Lack of accountability

I don't think we're accountable enough for ourselves either. It's too easy to procrastinate about our finances, go in denial or sweep things under the rug when we get into trouble. But also detrimental is when we can't take responsibility for our own actions and mistakes. We readily blame the government or the financial industry for causing the rifts in our economy, but we're just as guilty about causing the crisis as they are. Both lenders and borrowers contributed to the subprime lending boom, subsequent bust and credit crisis, but guess who's getting the lion's share of the blame?

Debt as a cultural phenomenon

You've heard the saying "it's the American Way," a statement most applicable when referencing our relationship with consumer debt. In other cultures, debt is heavily frowned upon and is only gingerly used by households. But in America, debt is socially acceptable and ingrained in our culture; it carries no stigma. If bankruptcy, foreclosure, debt and being broke are things we easily accept in our culture and way of life, then these aren't things we'd readily condemn (or worry about) until too late or until we're forced to face the painful consequences.

When the economy blew up last year, it prompted the government to start making some changes; they've since introduced policies that help regulate the financial industry to some degree (e.g. credit card rules) but in many respects, it's still pretty much "business as usual." Instead of worrying about what the Fed or Obama is going to do next, we should focus on the things we have control over, and take responsibility for our own financial predicaments.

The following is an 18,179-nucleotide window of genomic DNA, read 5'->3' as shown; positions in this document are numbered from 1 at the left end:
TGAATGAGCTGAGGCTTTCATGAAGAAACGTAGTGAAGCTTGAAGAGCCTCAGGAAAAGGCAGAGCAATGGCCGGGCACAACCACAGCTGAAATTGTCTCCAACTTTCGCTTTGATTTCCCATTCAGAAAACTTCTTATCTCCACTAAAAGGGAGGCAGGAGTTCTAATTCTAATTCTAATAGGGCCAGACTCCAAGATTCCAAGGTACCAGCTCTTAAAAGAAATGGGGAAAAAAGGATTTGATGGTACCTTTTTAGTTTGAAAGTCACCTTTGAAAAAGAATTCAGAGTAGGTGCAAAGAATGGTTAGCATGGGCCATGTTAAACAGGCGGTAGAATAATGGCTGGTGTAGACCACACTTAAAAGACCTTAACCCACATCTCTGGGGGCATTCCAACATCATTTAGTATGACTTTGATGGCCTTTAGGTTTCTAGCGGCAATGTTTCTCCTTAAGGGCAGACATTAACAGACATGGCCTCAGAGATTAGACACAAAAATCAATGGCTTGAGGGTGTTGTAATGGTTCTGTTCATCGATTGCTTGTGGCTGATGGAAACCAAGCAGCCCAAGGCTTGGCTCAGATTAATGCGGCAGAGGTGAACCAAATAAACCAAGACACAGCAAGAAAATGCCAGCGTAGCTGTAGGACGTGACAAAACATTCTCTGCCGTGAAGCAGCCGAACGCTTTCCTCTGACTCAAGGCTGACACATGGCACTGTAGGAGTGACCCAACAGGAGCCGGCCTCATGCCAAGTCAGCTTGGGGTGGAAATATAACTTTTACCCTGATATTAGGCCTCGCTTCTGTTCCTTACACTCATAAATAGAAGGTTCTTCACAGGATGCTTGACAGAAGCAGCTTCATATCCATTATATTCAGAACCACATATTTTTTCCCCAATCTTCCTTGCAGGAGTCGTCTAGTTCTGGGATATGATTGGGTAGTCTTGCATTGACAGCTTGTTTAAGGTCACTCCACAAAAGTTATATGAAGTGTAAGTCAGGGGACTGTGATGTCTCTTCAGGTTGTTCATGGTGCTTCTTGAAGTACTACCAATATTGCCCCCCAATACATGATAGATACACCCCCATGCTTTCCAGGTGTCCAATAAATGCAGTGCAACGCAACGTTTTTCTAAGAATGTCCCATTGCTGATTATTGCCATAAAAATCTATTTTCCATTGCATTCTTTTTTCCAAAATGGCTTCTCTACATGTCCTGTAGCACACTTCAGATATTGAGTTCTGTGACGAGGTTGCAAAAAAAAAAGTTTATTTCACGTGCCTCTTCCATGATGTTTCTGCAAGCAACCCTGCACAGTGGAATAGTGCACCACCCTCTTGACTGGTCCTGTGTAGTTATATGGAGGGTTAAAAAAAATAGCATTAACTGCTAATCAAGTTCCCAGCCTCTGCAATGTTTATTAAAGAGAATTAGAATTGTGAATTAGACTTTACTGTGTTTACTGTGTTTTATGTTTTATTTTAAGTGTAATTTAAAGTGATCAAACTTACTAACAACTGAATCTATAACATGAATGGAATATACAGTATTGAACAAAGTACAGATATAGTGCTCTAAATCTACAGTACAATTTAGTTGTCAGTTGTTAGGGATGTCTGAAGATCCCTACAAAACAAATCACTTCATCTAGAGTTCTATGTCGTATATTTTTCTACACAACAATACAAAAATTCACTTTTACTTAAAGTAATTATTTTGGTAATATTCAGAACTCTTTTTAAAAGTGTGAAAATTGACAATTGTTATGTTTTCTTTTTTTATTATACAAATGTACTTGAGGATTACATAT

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Guest's picture
funkright

Take some time and read Web of Debt.. Many, as does your article, attempt to address the symptoms, but not the disease.. the Web of Debt shows and outlines the disease.. and it's pretty insidious, to say the least. Money comes from debt, that's what runs our monetary system, without debt there is no money and the machine stops running.. Appears to be an anachronism, but it definitely is not.

Financial Samurai's picture

We have our delusions. We think we DESERVE something, when we have no business deserving anything.

If you slacked off in school, don't work hard, and have minimal pay, why do we deserve to have the same things that those who worked their b&tts off? We don't.

We shouldn't delude ourselvs in wanting more.

Keigu,

Financial Samurai
"Slicing Through Money's Mysteries"

Guest's picture

Very nice post.

Guest's picture

Very nice post.

Guest's picture
Sabrina Bremmer

here are some links for understanding banking and our debt

7 Page article in The Times on Goldman Sachs
http://www.timesonline.co.uk/tol/news/world/us_and_americas/article69076...

Article in Rolling Stone on Goldman Sachs
http://www.rollingstone.com/politics/story/29127316/the_great_american_b...

The great American bank robbery:
http://vodpod.com/watch/2040248-how-to-rob-a-bank

How banks gained control of America:
http://video.google.com/videoplay?docid=-515319560256183936#